Saturday, May 29, 2004


NYT discusses the connection between small class sizes and quality education. The most important point: the disconnect between providing small class sizes and the education bill, NCLB.

Yes, regarding the famed education bill brought to us by the DLC and the Bushies, on reducing class sizes, the bill has nothing, nada, zip.
And for the education war? All the rhetoric and data are in place for the education war: high standards, tough accountability, disaggregated data by the truckload. But financing?

No Child Left Behind is superb at finding fault. It has labeled a third of America's schools failing. It has labeled over half of New York City's middle schools failing. Within a few years, almost all city middle schools are expected to carry that label. Fine, fail them all. But where is the money from the states and the federal government to arm city schools with small classes and more good teachers?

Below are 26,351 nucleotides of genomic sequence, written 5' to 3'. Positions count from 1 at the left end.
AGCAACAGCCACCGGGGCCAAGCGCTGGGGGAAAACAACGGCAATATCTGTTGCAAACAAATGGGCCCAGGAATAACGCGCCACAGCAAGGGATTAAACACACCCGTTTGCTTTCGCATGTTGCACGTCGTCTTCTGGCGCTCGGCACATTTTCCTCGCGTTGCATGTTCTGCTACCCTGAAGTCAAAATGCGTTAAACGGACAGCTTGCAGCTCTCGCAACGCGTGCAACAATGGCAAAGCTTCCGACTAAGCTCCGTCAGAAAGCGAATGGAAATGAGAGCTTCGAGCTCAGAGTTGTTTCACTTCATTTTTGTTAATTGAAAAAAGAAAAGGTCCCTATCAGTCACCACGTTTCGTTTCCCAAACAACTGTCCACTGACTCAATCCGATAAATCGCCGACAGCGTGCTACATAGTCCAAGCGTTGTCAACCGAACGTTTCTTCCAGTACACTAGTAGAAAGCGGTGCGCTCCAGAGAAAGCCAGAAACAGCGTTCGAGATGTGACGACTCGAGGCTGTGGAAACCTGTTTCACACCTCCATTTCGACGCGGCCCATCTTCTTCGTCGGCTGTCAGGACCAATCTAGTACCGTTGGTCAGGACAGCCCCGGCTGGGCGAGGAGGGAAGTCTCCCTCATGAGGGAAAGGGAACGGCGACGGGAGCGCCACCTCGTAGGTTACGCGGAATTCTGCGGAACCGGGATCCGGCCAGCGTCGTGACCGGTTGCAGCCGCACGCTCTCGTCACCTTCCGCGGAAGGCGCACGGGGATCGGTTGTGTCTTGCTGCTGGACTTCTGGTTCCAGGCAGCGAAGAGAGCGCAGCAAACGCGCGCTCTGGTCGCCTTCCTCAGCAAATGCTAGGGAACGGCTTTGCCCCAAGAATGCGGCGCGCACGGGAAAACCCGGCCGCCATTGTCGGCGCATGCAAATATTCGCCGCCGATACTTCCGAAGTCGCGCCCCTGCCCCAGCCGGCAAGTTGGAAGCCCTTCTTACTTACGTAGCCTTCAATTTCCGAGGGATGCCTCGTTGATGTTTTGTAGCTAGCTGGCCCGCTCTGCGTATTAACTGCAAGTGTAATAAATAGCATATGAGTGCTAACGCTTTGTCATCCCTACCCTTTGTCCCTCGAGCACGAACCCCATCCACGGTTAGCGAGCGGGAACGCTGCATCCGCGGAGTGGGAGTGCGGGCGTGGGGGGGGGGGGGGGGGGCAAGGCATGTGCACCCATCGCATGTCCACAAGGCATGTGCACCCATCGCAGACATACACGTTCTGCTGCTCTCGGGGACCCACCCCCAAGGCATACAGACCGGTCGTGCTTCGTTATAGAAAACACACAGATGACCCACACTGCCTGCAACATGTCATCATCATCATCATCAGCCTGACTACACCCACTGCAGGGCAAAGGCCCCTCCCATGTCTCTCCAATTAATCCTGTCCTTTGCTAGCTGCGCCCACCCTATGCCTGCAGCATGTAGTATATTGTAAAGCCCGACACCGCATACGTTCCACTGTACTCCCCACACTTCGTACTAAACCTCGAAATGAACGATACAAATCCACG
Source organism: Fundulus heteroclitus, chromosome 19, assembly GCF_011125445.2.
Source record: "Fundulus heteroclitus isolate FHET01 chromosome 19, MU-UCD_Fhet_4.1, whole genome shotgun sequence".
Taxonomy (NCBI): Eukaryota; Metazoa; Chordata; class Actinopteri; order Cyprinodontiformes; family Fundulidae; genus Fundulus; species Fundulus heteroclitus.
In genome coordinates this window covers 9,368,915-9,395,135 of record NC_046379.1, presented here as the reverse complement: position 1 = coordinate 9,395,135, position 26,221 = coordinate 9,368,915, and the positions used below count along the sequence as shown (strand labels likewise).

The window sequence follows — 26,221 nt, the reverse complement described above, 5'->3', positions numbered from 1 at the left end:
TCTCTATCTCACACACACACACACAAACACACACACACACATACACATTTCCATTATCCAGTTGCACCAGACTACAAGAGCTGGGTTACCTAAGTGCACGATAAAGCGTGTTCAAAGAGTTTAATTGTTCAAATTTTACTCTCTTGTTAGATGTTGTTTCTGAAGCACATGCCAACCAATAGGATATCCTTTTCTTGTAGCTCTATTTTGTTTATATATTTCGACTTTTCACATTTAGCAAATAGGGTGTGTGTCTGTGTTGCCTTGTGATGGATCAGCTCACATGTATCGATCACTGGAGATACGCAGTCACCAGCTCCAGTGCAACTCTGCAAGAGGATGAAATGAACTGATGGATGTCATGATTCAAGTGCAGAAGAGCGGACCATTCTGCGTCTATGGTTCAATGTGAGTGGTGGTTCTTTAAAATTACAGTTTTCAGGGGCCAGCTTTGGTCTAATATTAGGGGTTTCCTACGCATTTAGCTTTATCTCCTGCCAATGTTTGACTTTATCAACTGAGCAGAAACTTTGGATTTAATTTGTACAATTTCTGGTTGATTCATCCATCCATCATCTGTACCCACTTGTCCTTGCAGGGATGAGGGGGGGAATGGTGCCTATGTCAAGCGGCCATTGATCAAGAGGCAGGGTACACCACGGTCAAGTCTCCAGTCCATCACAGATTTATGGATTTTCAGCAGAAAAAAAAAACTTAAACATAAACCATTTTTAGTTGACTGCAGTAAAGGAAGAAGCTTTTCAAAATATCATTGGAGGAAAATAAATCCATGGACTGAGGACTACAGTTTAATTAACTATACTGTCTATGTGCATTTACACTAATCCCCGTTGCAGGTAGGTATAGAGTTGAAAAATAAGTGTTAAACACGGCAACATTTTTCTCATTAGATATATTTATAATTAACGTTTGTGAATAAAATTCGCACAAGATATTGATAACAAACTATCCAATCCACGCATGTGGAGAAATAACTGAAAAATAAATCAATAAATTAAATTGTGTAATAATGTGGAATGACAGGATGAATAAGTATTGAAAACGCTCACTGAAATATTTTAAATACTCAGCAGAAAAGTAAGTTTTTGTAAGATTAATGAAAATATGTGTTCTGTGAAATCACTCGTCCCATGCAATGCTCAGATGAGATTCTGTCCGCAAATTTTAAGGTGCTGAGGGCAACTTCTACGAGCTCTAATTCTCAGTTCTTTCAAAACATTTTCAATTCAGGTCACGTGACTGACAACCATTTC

Blaming public schools, their principals and teachers for losing the education war feels a lot like blaming the ground troops for losing the Vietnam War. Are we committed to an education war? Do we have the will? I fear that the late Walt Kelly, creator of the comic strip Pogo, had it right: We have met the enemy and he is us.
There is no money for reducing class sizes. There is not enough money to cover the costs of implementing NCLB. There is a whole lot of talk about improving education especially for low income minority kids. But I'm afraid the bottom line is that their rhetoric masks true intent.

Update: Appalachia Alumni Association provides a link to the discussion about this article on the more, er, conservative side of the web.